That document contains numerous statements that trouble American academics, including this one: "Catholic teaching and discipline are to influence all university activities, while the freedom of conscience of each person is to be fully respected. Any official action or commitment of the University is to be in accord with its Catholic identity."

"That captures pretty much everything," noted Patrick J. Reilly, president of the conservative Cardinal Newman Society.

Thus, in his address to the visiting American bishops, the pope stressed that Catholic universities are supposed to be helping the church defend its teachings, in an age in which they are constantly be under attack.

The goal, said Benedict, is for Catholic schools to provide a "bulwark against the alienation and fragmentation which occurs when the use of reason is detached from the pursuit of truth and virtue. ...

"Catholic institutions have a specific role to play in helping to overcome the crisis of universities today. Firmly grounded in this vision of the intrinsic interplay of faith, reason and the pursuit of human excellence, every Christian intellectual and all the Church's educational institutions must be convinced, and desirous of convincing others, that no aspect of reality remains alien to, or untouched by, the mystery of the redemption and the Risen Lord's dominion over all creation."

Shriver and God's big family

If someone truly wants to understand R. Sargent Shriver, all they need to do is reflect on his last public appearance three months before his death at age 95. Although weakened by his long struggle with Alzheimer's disease, the founder of the Peace Corps and other projects for the needy attended the first Archdiocese of Washington "White Mass" for children and adults with disabilities. One last time, he stood with those touched by the Special Olympics and the work of his wife, the late Eunice Kennedy Shriver.

"Sarge's knowledge of God's love ... was the structure that supported his public life. From this faith, hope and love flowed his thirst for justice and peace and the courage to speak for those who had no voice," said Cardinal Donald Wuerl, at Shriver's funeral Mass last week in Potomac, Md. "He spoke not from political expediency or correctness, but from an abiding sense of conviction."

The statesman's life was shaped by many of the 20th century's most powerful forces, from the Great Depression in his childhood to World War II combat at Guadalcanal. His marriage took him deep into the Kennedy family, which launched his work, yet limited his political career.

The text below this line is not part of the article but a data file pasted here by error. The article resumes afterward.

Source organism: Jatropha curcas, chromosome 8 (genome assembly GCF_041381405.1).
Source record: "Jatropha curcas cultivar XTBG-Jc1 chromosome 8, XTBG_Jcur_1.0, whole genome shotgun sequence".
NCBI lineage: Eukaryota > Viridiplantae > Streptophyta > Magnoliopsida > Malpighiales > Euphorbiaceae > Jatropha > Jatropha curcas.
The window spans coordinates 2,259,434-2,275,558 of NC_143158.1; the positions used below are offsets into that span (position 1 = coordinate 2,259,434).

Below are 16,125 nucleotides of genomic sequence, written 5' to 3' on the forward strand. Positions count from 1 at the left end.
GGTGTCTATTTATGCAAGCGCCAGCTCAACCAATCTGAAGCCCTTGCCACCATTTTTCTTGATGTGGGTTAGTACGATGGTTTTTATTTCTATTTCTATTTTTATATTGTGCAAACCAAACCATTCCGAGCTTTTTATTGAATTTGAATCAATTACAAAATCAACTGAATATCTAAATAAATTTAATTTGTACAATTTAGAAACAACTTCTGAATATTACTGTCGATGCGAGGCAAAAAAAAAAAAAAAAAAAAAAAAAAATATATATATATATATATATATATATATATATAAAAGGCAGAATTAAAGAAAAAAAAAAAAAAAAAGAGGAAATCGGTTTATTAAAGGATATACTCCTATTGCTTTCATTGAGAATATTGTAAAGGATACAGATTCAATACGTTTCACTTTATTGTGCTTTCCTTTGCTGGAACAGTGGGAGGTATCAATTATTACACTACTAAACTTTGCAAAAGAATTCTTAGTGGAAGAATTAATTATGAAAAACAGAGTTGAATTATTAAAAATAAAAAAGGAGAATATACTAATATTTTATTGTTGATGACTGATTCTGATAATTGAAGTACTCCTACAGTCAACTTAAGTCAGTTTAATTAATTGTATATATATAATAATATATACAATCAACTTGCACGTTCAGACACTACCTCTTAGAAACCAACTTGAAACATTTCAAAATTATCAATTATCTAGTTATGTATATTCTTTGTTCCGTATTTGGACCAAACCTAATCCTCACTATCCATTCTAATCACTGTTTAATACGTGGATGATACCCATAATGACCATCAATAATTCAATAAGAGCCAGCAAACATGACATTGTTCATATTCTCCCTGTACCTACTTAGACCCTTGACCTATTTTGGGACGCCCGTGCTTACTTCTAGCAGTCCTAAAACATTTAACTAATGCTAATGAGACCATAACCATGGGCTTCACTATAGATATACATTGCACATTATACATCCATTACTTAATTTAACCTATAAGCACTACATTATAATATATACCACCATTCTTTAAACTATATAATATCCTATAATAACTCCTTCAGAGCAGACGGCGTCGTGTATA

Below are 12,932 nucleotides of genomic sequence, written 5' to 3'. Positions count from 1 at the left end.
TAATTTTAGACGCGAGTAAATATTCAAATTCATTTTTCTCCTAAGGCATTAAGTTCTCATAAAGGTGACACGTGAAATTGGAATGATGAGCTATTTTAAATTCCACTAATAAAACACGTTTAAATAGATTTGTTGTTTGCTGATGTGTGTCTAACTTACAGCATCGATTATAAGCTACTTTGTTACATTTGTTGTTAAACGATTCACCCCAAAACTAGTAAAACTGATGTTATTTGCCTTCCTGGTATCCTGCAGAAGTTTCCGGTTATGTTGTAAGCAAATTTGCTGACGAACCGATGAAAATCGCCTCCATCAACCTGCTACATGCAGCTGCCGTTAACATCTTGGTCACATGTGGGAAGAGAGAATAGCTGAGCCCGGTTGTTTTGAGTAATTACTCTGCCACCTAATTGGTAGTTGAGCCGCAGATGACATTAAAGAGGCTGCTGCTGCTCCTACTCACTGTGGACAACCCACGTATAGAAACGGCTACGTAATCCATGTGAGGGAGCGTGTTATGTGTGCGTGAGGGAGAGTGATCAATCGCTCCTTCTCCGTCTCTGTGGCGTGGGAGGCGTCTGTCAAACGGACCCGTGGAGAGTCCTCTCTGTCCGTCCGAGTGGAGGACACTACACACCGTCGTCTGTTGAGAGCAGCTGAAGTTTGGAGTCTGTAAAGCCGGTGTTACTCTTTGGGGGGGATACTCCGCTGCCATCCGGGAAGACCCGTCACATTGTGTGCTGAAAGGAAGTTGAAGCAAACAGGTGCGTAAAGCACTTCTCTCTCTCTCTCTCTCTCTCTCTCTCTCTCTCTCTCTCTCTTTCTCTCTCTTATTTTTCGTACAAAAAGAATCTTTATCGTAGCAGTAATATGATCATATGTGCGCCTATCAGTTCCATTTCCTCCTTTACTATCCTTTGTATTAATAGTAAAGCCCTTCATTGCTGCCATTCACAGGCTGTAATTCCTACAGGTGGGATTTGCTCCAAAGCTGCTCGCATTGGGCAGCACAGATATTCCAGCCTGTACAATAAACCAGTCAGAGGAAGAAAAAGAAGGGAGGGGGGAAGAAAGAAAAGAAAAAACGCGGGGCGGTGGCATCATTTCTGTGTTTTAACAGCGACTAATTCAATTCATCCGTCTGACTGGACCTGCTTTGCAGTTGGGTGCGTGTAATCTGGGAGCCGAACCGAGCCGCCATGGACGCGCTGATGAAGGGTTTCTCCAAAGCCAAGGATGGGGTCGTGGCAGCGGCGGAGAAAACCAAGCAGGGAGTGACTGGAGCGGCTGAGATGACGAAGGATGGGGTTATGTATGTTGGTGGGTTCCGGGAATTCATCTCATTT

Shriver took on global poverty for his brother-in-law, President John F. Kennedy, and helped lead the domestic War on Poverty for President Lyndon Johnson. Many of the projects he helped launch live on -- such as Head Start, Volunteers in Service to America (VISTA), Legal Services, Foster Grandparents and Upward Bound.

Those who worked with Shriver, noted former President Bill Clinton at the funeral, were left asking this question: "Could anybody be as good as he seemed to be? Come on now. ... Every other man in this church feels about two inches tall right now."

Where did Shriver's drive come from? Son Mark Shriver stressed that his father's motivations were never strictly political, but were rooted in the first item on the daily calendar of his life. Wherever he went, whether with family or on business, the first question he asked upon arrival was the time and location of the nearest morning Mass. The Shriver patriarch was buried with his rosary in his fingers.

"Daddy was joyful 'til the day he died and I think that joy was deeply rooted in his love affair with God," said Mark Shriver. "Daddy loved God and God loved him right back. ... Daddy let go. God was in control and, oh, what a relationship they had."

While his Catholicism helped Shriver as an activist and volunteer, it marginalized him in some politic circles. As the years passed, son Timothy Shriver said he could see that his father's commitments made many people uncomfortable. At times, his faith "made him an outlier. He was too public with all of that spirituality."

In 1972, Shriver stepped in and became his party's emergency choice as Sen. George McGovern's running mate in a long-shot run race for the White House. It helped that Shriver was a political progressive and a traditional Catholic. Still, there hasn't been another pro-life Democrat on the national ticket since Shriver.

During the 1992 Democratic National Convention, both Sargent and Eunice Shriver joined several other prominent Democrats in signing a public document that openly rejected their party's stance on abortion.